BELGRADE – Serbian daily “Telegraf” reports on a study of an official Ottoman document which records that Kosovo was almost entirely Serbian in the mid 15th century, a striking reversal from the status of Serbs in the autonomous province today.

Ottoman army at Visoki Dečani Monastery
Ottoman army at Visoki Dečani Monastery

The last census conducted in Kosovo in 2011 shows 1.7 million inhabitants of whom nearly all are Albanians. A number of reasons lie behind this. The demographics of the Serbian province has shifted dramatically as ethnic Albanians now have the highest birth rate in Europe. Secondly, Serbs in the north widely boycotted the census which was instigated from Priština and held in suspicion by ethnic Serbs. Crucially, most Kosovo Serbs were ethnically-cleansed after the region was overrun by the terrorist group KLA backed by NATO following the 1999 conflict. Efforts by international forces to return Serbs back to Kosovo have proved to be largely superficial and ineffective.

Kosovo has always been seen by Serbs as the cradle of their identity, where Serbian spiritual history was forged in 1389. Albanians lay claim to the province today in terms of populace but also in articulating a myth of historical identity.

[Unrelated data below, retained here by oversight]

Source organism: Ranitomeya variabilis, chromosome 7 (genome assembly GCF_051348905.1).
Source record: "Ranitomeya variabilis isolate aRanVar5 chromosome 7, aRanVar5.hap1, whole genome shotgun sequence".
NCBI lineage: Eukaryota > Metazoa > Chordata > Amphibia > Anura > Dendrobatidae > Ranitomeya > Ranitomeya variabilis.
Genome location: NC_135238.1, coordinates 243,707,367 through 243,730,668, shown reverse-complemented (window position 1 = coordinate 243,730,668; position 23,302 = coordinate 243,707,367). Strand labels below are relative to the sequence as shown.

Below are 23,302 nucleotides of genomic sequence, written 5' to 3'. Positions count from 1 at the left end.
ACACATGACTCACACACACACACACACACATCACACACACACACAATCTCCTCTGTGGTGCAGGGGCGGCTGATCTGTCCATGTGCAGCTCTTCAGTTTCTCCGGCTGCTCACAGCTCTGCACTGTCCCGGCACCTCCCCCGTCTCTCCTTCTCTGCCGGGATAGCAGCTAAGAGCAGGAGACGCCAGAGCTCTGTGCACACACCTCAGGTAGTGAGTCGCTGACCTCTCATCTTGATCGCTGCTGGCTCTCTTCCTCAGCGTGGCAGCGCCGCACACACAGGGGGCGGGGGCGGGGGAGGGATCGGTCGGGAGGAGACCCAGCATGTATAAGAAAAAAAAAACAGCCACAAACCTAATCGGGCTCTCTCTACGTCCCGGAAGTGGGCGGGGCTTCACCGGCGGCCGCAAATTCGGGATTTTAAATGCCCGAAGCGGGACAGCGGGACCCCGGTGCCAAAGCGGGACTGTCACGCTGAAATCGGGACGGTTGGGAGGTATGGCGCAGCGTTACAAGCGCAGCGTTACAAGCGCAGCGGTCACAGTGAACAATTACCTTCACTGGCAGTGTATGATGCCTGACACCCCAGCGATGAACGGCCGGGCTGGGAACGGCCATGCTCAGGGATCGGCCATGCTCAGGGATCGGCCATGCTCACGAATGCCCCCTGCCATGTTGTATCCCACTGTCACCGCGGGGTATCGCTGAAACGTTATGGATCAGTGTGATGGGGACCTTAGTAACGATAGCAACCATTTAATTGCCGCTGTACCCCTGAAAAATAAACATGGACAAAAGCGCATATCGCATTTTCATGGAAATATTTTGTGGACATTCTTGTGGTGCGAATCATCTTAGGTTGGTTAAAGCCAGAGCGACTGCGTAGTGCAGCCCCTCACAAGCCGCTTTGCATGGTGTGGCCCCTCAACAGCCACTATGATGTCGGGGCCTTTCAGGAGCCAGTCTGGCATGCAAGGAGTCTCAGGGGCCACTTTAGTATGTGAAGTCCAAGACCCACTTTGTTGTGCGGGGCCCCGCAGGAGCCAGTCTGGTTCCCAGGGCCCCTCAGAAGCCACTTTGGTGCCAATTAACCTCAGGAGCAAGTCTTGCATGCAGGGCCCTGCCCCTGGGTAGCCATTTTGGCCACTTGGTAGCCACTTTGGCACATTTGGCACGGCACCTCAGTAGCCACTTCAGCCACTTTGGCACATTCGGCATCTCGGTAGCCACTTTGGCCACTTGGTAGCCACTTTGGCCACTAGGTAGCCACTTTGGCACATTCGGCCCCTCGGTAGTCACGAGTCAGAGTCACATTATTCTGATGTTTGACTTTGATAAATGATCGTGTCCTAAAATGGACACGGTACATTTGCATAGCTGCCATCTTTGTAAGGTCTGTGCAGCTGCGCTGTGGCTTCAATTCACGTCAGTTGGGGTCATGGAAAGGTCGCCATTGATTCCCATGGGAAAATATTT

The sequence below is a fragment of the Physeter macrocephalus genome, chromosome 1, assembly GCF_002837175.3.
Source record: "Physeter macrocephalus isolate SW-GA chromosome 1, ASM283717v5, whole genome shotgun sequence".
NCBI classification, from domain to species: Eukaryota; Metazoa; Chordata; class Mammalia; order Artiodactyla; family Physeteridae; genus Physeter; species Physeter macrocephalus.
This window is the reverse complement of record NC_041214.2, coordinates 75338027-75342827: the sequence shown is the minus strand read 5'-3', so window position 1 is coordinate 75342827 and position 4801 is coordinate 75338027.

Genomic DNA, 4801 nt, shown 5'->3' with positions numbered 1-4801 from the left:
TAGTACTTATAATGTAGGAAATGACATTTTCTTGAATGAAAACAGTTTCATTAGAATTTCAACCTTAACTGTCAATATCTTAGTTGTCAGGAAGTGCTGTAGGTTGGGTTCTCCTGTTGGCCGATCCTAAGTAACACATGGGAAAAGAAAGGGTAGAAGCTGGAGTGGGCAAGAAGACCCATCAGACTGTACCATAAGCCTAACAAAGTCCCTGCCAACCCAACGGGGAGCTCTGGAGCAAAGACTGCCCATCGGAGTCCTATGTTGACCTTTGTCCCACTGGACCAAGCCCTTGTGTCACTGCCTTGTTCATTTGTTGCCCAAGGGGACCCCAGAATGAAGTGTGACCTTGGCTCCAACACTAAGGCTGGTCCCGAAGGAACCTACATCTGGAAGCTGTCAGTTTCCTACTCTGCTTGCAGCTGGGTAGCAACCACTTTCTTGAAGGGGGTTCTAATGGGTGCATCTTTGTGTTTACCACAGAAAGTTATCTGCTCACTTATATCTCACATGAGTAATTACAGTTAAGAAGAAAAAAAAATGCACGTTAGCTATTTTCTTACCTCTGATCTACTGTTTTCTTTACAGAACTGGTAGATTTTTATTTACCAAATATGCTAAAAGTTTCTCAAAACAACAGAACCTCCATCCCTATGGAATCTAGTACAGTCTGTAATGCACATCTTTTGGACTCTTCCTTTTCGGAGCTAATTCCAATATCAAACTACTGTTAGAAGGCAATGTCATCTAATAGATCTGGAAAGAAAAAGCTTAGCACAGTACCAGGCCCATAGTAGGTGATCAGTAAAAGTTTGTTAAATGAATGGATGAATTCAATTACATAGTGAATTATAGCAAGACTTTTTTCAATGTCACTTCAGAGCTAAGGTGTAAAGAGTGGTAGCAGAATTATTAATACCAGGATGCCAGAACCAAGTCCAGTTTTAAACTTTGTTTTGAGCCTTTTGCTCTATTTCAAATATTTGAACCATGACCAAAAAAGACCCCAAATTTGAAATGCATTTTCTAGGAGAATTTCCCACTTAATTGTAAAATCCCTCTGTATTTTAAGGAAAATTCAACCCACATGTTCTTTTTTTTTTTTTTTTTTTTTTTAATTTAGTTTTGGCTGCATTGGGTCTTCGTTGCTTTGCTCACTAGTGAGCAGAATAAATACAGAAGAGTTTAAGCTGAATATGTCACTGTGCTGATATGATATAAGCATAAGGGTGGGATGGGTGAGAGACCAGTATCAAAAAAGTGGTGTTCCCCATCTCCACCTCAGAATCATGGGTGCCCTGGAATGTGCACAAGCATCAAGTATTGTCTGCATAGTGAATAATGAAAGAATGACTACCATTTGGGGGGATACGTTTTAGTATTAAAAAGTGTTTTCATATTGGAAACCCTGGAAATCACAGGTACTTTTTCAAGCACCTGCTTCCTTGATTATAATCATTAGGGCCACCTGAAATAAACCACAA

The first written reference to Albanians dates from the 11th century. However, many Albanians claim they are descendants of an Illyrian tribe, the Albanoi, whose presence in the Balkans predate that of the Serbs.

In 1455, the Ottoman administration conducted a “defter” in the administrative region of their empire roughly the same as Kosovo and Metohija. It found:

  • nearly 13,000 Serbian houses in all 480 villages and towns in Kosovo
  • 75 Vlach households in 34 villages
  • 46 Albanian homes in 23 villages
  • 17 Bulgarian homes in 10 villages
  • five Greek homes
  • one Jewish
  • one Croatian

Of the names mentions 96% are on Serbian origin and around 2% of Roman origin. While today every town and village in Kosovo has both a Serbian and Albanian name, at the time the Turkish “Domesday Book” was compiled not a single place name used a toponym of Albanian origin.

Whether the purported Illyrian origin of the Albanian people is true or not, what is clear is that any concept of Kosovo as heartland of cultural identity based on a collective consciousness (such as Serbs have safeguarded through the Kosovo cycle) is a modern invention for political ends.

Out of interest, the most popular male names recorded in 1455 were Radislav, Bogdan, Radica, Stepan and Nikola. Popular women’s names were Olivera, Radislava, Stojislava, Jelena, Stanislava, Vladislava and Vlkosava (Vlkosava and Vlk have since become Vukosava and Vuk), all names of Serbian origin.